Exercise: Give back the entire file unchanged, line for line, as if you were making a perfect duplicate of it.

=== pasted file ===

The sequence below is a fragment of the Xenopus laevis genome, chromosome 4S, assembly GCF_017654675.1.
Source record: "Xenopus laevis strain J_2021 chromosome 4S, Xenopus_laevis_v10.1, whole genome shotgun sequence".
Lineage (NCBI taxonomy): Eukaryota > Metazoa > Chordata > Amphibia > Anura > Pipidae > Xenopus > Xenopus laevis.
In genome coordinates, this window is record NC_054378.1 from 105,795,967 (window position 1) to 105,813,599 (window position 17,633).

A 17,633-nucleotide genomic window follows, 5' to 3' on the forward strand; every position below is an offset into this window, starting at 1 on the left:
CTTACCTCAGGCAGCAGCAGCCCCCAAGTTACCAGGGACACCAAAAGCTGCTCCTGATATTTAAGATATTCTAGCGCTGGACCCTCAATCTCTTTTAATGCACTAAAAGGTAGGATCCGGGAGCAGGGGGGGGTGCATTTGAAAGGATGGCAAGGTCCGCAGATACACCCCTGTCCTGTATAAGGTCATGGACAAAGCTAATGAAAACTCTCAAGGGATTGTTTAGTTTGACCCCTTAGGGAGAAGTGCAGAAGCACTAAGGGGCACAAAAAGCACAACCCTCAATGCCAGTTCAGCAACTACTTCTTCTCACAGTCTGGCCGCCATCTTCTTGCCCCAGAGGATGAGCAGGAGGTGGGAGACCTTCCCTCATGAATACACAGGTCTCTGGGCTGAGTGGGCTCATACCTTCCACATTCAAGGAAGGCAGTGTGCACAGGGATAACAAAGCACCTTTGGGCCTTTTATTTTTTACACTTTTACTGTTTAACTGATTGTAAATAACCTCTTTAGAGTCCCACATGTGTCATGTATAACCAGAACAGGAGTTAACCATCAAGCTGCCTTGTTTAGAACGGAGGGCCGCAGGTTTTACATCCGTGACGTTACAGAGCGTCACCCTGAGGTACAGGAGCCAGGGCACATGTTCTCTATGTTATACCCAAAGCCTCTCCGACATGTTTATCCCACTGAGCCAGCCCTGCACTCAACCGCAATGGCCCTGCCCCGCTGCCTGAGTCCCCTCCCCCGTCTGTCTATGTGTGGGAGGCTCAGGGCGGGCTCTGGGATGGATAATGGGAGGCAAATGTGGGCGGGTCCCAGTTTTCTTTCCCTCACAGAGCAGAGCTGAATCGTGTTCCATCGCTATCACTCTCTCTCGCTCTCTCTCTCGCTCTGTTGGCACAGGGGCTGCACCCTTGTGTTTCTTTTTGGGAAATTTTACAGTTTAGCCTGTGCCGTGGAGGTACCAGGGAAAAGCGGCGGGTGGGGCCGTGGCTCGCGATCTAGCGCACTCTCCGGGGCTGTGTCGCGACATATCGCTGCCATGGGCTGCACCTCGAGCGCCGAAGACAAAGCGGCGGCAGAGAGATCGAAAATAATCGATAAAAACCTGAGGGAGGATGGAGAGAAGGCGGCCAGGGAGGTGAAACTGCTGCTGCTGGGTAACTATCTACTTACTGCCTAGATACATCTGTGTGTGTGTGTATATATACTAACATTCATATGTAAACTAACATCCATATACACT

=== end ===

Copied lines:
The sequence below is a fragment of the Xenopus laevis genome, chromosome 4S, assembly GCF_017654675.1.
Source record: "Xenopus laevis strain J_2021 chromosome 4S, Xenopus_laevis_v10.1, whole genome shotgun sequence".
Lineage (NCBI taxonomy): Eukaryota > Metazoa > Chordata > Amphibia > Anura > Pipidae > Xenopus > Xenopus laevis.
In genome coordinates, this window is record NC_054378.1 from 105,795,967 (window position 1) to 105,813,599 (window position 17,633).

A 17,633-nucleotide genomic window follows, 5' to 3' on the forward strand; every position below is an offset into this window, starting at 1 on the left:
CTTACCTCAGGCAGCAGCAGCCCCCAAGTTACCAGGGACACCAAAAGCTGCTCCTGATATTTAAGATATTCTAGCGCTGGACCCTCAATCTCTTTTAATGCACTAAAAGGTAGGATCCGGGAGCAGGGGGGGGTGCATTTGAAAGGATGGCAAGGTCCGCAGATACACCCCTGTCCTGTATAAGGTCATGGACAAAGCTAATGAAAACTCTCAAGGGATTGTTTAGTTTGACCCCTTAGGGAGAAGTGCAGAAGCACTAAGGGGCACAAAAAGCACAACCCTCAATGCCAGTTCAGCAACTACTTCTTCTCACAGTCTGGCCGCCATCTTCTTGCCCCAGAGGATGAGCAGGAGGTGGGAGACCTTCCCTCATGAATACACAGGTCTCTGGGCTGAGTGGGCTCATACCTTCCACATTCAAGGAAGGCAGTGTGCACAGGGATAACAAAGCACCTTTGGGCCTTTTATTTTTTACACTTTTACTGTTTAACTGATTGTAAATAACCTCTTTAGAGTCCCACATGTGTCATGTATAACCAGAACAGGAGTTAACCATCAAGCTGCCTTGTTTAGAACGGAGGGCCGCAGGTTTTACATCCGTGACGTTACAGAGCGTCACCCTGAGGTACAGGAGCCAGGGCACATGTTCTCTATGTTATACCCAAAGCCTCTCCGACATGTTTATCCCACTGAGCCAGCCCTGCACTCAACCGCAATGGCCCTGCCCCGCTGCCTGAGTCCCCTCCCCCGTCTGTCTATGTGTGGGAGGCTCAGGGCGGGCTCTGGGATGGATAATGGGAGGCAAATGTGGGCGGGTCCCAGTTTTCTTTCCCTCACAGAGCAGAGCTGAATCGTGTTCCATCGCTATCACTCTCTCTCGCTCTCTCTCTCGCTCTGTTGGCACAGGGGCTGCACCCTTGTGTTTCTTTTTGGGAAATTTTACAGTTTAGCCTGTGCCGTGGAGGTACCAGGGAAAAGCGGCGGGTGGGGCCGTGGCTCGCGATCTAGCGCACTCTCCGGGGCTGTGTCGCGACATATCGCTGCCATGGGCTGCACCTCGAGCGCCGAAGACAAAGCGGCGGCAGAGAGATCGAAAATAATCGATAAAAACCTGAGGGAGGATGGAGAGAAGGCGGCCAGGGAGGTGAAACTGCTGCTGCTGGGTAACTATCTACTTACTGCCTAGATACATCTGTGTGTGTGTGTATATATACTAACATTCATATGTAAACTAACATCCATATACACT